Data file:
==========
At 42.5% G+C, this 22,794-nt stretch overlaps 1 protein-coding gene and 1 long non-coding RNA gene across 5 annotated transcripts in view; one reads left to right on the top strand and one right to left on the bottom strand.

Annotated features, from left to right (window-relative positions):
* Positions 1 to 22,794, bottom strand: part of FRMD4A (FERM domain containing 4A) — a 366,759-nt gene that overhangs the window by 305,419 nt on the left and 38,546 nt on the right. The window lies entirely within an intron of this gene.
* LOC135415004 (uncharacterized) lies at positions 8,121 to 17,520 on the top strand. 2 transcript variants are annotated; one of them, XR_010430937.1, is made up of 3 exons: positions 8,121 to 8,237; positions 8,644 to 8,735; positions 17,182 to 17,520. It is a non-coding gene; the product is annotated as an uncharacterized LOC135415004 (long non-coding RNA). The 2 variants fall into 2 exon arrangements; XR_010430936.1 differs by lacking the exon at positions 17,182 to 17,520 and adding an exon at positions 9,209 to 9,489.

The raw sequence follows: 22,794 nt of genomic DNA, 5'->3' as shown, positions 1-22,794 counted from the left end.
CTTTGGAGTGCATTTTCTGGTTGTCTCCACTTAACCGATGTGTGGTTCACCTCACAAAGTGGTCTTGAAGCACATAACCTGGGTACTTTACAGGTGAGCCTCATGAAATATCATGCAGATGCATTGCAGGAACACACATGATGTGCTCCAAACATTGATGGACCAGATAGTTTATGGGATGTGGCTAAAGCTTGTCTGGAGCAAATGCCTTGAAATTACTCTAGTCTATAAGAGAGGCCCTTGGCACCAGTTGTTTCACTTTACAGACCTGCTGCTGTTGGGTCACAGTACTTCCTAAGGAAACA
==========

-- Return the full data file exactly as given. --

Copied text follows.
At 42.5% G+C, this 22,794-nt stretch overlaps 1 protein-coding gene and 1 long non-coding RNA gene across 5 annotated transcripts in view; one reads left to right on the top strand and one right to left on the bottom strand.

Annotated features, from left to right (window-relative positions):
* Positions 1 to 22,794, bottom strand: part of FRMD4A (FERM domain containing 4A) — a 366,759-nt gene that overhangs the window by 305,419 nt on the left and 38,546 nt on the right. The window lies entirely within an intron of this gene.
* LOC135415004 (uncharacterized) lies at positions 8,121 to 17,520 on the top strand. 2 transcript variants are annotated; one of them, XR_010430937.1, is made up of 3 exons: positions 8,121 to 8,237; positions 8,644 to 8,735; positions 17,182 to 17,520. It is a non-coding gene; the product is annotated as an uncharacterized LOC135415004 (long non-coding RNA). The 2 variants fall into 2 exon arrangements; XR_010430936.1 differs by lacking the exon at positions 17,182 to 17,520 and adding an exon at positions 9,209 to 9,489.

The raw sequence follows: 22,794 nt of genomic DNA, 5'->3' as shown, positions 1-22,794 counted from the left end.
CTTTGGAGTGCATTTTCTGGTTGTCTCCACTTAACCGATGTGTGGTTCACCTCACAAAGTGGTCTTGAAGCACATAACCTGGGTACTTTACAGGTGAGCCTCATGAAATATCATGCAGATGCATTGCAGGAACACACATGATGTGCTCCAAACATTGATGGACCAGATAGTTTATGGGATGTGGCTAAAGCTTGTCTGGAGCAAATGCCTTGAAATTACTCTAGTCTATAAGAGAGGCCCTTGGCACCAGTTGTTTCACTTTACAGACCTGCTGCTGTTGGGTCACAGTACTTCCTAAGGAAACA